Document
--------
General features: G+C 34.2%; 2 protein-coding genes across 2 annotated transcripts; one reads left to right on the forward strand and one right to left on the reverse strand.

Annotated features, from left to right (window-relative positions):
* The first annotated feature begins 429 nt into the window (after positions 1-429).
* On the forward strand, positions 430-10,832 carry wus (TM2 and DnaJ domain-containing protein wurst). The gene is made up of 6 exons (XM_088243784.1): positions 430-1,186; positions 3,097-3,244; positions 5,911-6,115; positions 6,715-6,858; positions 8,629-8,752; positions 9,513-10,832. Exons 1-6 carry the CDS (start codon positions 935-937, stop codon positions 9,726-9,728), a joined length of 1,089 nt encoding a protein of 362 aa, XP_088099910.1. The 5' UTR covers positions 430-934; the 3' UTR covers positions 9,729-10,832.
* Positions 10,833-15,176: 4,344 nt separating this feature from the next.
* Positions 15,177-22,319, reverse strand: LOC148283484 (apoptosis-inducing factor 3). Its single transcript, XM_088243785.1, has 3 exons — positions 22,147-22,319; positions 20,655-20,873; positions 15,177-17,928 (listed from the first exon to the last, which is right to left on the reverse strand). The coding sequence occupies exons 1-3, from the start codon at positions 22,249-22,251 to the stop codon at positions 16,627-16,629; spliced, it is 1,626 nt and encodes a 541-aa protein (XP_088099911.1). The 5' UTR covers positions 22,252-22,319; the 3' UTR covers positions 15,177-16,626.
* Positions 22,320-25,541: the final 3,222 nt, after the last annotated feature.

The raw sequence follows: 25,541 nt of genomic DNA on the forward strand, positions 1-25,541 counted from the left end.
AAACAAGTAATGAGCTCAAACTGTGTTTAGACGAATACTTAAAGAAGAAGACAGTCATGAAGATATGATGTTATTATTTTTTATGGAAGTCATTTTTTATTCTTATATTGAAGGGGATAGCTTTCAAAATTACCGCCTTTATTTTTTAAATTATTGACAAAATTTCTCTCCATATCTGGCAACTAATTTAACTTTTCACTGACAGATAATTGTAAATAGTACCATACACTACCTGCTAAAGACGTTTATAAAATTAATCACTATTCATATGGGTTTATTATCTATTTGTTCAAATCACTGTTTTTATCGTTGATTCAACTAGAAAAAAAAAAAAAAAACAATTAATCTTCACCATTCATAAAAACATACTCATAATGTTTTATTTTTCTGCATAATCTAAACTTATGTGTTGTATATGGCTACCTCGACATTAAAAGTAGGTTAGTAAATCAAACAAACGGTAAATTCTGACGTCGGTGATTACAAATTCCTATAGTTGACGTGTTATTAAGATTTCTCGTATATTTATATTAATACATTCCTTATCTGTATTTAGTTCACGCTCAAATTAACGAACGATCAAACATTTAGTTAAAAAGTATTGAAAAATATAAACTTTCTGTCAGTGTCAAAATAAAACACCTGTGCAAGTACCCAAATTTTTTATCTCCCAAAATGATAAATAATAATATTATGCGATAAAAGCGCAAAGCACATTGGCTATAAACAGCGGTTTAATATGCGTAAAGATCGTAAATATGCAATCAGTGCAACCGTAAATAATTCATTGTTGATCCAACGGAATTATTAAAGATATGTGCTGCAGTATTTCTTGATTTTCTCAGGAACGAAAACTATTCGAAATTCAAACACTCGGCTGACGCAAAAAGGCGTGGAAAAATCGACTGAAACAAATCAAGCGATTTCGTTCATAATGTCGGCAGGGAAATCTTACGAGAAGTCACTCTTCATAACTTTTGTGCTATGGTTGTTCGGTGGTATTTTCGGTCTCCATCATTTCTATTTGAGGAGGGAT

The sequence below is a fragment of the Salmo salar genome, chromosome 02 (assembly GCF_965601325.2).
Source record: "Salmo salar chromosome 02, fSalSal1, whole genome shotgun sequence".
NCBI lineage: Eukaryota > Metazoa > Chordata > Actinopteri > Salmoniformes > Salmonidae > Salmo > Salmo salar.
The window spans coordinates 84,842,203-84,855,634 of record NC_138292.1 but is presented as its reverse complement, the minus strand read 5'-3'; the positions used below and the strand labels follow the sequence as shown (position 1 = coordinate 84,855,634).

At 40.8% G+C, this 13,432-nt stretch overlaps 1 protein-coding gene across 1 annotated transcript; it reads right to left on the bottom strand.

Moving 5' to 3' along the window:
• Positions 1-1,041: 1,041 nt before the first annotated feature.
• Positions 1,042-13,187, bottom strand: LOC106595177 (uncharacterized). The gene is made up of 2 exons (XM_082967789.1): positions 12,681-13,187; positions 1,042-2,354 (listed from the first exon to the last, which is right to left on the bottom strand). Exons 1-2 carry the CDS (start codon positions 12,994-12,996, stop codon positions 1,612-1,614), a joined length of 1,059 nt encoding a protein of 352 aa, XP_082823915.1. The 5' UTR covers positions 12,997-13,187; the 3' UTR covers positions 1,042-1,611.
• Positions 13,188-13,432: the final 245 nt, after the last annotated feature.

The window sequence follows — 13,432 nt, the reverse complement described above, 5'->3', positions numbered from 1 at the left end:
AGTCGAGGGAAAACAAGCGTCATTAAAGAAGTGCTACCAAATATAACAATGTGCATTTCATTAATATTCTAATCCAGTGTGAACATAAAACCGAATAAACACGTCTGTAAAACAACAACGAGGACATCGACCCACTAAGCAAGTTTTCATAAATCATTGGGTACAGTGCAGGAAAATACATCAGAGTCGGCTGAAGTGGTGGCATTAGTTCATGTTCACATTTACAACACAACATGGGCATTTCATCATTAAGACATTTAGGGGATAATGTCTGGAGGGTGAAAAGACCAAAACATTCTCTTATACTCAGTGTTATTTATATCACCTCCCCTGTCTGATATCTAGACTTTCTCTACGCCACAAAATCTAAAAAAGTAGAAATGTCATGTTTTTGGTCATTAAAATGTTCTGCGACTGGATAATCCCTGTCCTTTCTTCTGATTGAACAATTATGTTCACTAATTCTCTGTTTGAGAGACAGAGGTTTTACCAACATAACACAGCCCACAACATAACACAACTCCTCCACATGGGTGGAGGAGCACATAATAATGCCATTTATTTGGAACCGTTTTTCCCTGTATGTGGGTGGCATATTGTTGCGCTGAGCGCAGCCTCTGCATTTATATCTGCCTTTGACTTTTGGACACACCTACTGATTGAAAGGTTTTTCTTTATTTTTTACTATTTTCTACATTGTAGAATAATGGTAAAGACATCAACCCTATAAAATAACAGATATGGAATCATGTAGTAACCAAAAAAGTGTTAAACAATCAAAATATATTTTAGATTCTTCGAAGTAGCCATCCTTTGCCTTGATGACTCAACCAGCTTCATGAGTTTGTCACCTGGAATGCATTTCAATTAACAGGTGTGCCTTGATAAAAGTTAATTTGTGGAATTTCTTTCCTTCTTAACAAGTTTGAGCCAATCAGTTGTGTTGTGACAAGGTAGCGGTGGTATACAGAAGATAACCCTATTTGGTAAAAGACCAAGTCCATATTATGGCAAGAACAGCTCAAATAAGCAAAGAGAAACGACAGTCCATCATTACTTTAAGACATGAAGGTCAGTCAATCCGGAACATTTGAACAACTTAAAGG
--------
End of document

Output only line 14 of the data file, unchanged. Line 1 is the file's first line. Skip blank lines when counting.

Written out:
At 40.8% G+C, this 13,432-nt stretch overlaps 1 protein-coding gene across 1 annotated transcript; it reads right to left on the bottom strand.